London - Wales coach Warren Gatland insists there is
"nothing concrete" lined up for his next coaching role after he
leaves his current post.
Gatland said last week that he has had informal
conversations about coaching the British and Irish Lions for a third time when
they head to South Africa in 2021.
But while the New Zealander isn't short of offers, he
maintains his future is still to be resolved.
"I have had a couple of discussions with some people at
the moment, yeah," Gatland said on Monday.
"But there is definitely nothing concrete. Maybe at the
end of the World Cup I will be unemployed.
"I was looking to take a few months off and then start
looking in the middle of 2020, potentially do some Super Rugby in New Zealand
if there was an opportunity.
"But I am also aware that there are not a lot of jobs
in New Zealand. That might not be an option.
"So whether it is back in club rugby in the
Premiership, or France or Japan, or something like that."
Gatland is about to embark on his final Six Nations campaign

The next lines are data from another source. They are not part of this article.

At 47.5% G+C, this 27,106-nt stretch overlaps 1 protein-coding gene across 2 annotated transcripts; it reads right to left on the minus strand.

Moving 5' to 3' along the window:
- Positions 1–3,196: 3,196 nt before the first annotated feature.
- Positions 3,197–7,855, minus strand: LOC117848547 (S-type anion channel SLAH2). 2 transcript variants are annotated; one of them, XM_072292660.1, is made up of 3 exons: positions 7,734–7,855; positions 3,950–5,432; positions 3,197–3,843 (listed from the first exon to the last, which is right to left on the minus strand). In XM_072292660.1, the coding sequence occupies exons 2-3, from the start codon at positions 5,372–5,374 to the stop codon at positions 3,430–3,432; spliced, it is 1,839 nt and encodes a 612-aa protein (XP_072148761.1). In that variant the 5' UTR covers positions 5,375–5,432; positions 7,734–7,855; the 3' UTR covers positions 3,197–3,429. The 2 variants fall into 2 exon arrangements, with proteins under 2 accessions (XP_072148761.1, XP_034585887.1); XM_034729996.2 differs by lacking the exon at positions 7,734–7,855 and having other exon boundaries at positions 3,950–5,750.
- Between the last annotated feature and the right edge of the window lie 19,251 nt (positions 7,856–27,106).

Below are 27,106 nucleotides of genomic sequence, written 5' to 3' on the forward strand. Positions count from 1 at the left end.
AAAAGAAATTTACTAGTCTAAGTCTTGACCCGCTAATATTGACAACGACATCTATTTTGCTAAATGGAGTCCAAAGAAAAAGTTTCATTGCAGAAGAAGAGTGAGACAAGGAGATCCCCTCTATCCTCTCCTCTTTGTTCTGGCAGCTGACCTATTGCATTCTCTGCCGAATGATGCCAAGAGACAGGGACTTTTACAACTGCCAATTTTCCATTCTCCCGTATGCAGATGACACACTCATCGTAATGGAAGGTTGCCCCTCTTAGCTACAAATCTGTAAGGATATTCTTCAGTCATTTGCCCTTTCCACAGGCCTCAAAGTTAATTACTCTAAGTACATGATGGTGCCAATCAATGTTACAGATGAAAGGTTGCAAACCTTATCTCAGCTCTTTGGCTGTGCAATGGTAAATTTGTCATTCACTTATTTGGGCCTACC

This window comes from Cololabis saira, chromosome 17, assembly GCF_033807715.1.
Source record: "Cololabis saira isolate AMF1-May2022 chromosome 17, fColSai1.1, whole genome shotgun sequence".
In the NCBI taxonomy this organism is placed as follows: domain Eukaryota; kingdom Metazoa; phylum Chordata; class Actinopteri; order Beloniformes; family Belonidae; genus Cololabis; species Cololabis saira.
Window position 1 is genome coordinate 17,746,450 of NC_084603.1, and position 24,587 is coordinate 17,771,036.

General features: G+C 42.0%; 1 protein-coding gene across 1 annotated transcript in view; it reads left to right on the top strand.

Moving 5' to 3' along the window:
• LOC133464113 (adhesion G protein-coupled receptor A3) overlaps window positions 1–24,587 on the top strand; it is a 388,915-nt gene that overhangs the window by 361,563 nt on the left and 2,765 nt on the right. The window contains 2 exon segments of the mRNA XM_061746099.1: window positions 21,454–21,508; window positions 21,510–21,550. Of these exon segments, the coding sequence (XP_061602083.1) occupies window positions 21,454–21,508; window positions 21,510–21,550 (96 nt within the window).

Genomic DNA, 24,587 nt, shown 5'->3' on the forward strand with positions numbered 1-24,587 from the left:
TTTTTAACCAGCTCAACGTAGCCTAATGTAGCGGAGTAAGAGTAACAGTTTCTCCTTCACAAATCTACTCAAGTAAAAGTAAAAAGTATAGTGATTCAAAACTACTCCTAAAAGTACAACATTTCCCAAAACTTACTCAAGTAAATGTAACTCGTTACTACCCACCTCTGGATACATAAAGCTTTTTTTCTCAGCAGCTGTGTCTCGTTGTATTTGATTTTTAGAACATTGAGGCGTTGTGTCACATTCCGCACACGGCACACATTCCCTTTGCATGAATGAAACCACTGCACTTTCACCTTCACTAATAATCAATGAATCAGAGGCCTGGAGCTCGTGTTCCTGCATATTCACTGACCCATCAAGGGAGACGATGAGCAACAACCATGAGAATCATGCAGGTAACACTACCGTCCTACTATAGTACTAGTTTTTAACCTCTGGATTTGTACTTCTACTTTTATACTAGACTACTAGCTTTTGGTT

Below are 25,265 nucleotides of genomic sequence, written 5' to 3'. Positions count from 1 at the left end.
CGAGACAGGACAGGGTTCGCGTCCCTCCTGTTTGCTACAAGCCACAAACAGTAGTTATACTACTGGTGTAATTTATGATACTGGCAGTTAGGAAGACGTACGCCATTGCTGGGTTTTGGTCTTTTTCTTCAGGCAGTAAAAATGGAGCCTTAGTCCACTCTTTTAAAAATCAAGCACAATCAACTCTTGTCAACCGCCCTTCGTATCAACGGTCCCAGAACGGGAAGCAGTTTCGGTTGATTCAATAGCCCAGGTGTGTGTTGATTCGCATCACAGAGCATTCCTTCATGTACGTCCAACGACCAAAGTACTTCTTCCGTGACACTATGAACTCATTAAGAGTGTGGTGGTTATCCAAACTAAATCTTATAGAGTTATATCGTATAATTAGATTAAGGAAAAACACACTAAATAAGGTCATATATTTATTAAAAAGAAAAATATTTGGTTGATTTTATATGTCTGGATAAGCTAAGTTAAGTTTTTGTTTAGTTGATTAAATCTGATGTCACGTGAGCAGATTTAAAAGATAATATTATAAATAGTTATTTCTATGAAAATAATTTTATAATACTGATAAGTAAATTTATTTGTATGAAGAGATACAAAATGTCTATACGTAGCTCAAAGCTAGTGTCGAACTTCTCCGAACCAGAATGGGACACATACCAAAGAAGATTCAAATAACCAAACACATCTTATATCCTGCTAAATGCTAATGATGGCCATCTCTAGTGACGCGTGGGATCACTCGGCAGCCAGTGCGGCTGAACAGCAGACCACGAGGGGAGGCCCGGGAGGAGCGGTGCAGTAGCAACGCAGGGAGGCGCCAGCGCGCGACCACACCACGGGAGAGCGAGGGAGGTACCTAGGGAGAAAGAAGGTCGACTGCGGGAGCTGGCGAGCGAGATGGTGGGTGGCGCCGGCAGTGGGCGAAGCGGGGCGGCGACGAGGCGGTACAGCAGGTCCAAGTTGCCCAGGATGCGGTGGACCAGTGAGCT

as Wales boss, which will be followed by a World Cup swansong in Japan later
Wales have won three Six Nations titles, including two Grand
Slams, during a 12-year reign under Gatland that also saw them reach the 2011
World Cup semi-finals.
Gatland's coaching CV includes masterminding the Lions' 2013
Test series victory over Australia, plus a drawn series with the world champion
All Blacks two years ago.
He says making Wales a tough nut to crack against even the
world's best is one of his finest achievements.
"I take a lot of pride in the fact we go out there and
it doesn't matter who we play, they know they are in for one hell of a tough
game," Gatland added.
"I've watched and been to a number of games at the old
Millennium Stadium and seen the All Blacks put out a second-string team against
Wales. There is no way they would do that now.
"Success for me is not always about winning, it's about
"If you look at Premiership football and a team like
Bournemouth, they've been successful because they are over-achieving in terms
of what people expect."